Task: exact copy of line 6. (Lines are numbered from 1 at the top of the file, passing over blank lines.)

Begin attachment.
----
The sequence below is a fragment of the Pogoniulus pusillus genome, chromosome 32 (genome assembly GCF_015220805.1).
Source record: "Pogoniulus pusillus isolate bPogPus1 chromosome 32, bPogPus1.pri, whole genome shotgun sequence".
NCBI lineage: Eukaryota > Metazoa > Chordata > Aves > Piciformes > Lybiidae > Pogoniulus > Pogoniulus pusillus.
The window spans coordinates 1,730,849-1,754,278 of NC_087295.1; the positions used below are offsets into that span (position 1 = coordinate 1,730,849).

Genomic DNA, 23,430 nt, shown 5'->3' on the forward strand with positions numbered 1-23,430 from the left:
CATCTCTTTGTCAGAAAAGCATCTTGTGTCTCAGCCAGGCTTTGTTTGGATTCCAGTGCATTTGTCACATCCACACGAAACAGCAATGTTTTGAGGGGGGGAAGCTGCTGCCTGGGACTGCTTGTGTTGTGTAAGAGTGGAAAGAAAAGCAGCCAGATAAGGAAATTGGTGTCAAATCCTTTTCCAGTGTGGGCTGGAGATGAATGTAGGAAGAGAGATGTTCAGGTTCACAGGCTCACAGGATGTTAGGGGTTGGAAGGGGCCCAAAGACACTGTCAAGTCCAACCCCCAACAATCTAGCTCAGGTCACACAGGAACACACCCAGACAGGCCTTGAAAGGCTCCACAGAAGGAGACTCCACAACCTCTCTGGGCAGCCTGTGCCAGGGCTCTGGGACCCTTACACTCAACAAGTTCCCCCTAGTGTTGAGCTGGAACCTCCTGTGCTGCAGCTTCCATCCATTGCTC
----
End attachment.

CATCTCTTTGTCAGAAAAGCATCTTGTGTCTCAGCCAGGCTTTGTTTGGATTCCAGTGCATTTGTCACATCCACACGAAACAGCAATGTTTTGAGGGGGGGAAGCTGCTGCCTGGGACTGCTTGTGTTGTGTAAGAGTGGAAAGAAAAGCAGCCAGATAAGGAAATTGGTGTCAAATCCTTTTCCAGTGTGGGCTGGAGATGAATGTAGGAAGAGAGATGTTCAGGTTCACAGGCTCACAGGATGTTAGGGGTTGGAAGGGGCCCAAAGACACTGTCAAGTCCAACCCCCAACAATCTAGCTCAGGTCACACAGGAACACACCCAGACAGGCCTTGAAAGGCTCCACAGAAGGAGACTCCACAACCTCTCTGGGCAGCCTGTGCCAGGGCTCTGGGACCCTTACACTCAACAAGTTCCCCCTAGTGTTGAGCTGGAACCTCCTGTGCTGCAGCTTCCATCCATTGCTC